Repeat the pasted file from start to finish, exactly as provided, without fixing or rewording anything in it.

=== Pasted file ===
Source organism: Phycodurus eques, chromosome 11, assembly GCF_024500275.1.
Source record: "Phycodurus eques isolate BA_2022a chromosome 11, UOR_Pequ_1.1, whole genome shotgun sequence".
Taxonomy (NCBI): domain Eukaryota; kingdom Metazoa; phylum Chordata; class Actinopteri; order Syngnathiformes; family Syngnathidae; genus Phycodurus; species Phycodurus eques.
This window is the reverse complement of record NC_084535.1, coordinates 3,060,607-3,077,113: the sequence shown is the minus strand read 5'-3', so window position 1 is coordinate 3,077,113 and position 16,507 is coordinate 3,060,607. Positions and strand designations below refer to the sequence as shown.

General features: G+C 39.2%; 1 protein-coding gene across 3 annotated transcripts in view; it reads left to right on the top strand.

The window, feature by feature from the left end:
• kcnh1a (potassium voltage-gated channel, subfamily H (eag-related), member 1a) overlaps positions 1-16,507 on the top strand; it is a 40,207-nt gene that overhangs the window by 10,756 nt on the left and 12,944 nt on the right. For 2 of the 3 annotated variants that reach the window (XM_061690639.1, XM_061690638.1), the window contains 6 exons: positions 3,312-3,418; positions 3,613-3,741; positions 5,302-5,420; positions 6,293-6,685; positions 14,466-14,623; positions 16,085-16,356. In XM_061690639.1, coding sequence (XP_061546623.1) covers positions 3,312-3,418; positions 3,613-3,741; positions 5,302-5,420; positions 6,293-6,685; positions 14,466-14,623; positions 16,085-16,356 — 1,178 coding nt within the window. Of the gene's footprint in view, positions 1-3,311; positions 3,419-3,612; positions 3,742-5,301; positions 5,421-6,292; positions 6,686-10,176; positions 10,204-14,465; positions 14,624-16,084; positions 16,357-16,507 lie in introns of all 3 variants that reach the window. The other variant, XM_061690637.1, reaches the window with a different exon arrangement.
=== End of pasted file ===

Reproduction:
Source organism: Phycodurus eques, chromosome 11, assembly GCF_024500275.1.
Source record: "Phycodurus eques isolate BA_2022a chromosome 11, UOR_Pequ_1.1, whole genome shotgun sequence".
Taxonomy (NCBI): domain Eukaryota; kingdom Metazoa; phylum Chordata; class Actinopteri; order Syngnathiformes; family Syngnathidae; genus Phycodurus; species Phycodurus eques.
This window is the reverse complement of record NC_084535.1, coordinates 3,060,607-3,077,113: the sequence shown is the minus strand read 5'-3', so window position 1 is coordinate 3,077,113 and position 16,507 is coordinate 3,060,607. Positions and strand designations below refer to the sequence as shown.

General features: G+C 39.2%; 1 protein-coding gene across 3 annotated transcripts in view; it reads left to right on the top strand.

The window, feature by feature from the left end:
• kcnh1a (potassium voltage-gated channel, subfamily H (eag-related), member 1a) overlaps positions 1-16,507 on the top strand; it is a 40,207-nt gene that overhangs the window by 10,756 nt on the left and 12,944 nt on the right. For 2 of the 3 annotated variants that reach the window (XM_061690639.1, XM_061690638.1), the window contains 6 exons: positions 3,312-3,418; positions 3,613-3,741; positions 5,302-5,420; positions 6,293-6,685; positions 14,466-14,623; positions 16,085-16,356. In XM_061690639.1, coding sequence (XP_061546623.1) covers positions 3,312-3,418; positions 3,613-3,741; positions 5,302-5,420; positions 6,293-6,685; positions 14,466-14,623; positions 16,085-16,356 — 1,178 coding nt within the window. Of the gene's footprint in view, positions 1-3,311; positions 3,419-3,612; positions 3,742-5,301; positions 5,421-6,292; positions 6,686-10,176; positions 10,204-14,465; positions 14,624-16,084; positions 16,357-16,507 lie in introns of all 3 variants that reach the window. The other variant, XM_061690637.1, reaches the window with a different exon arrangement.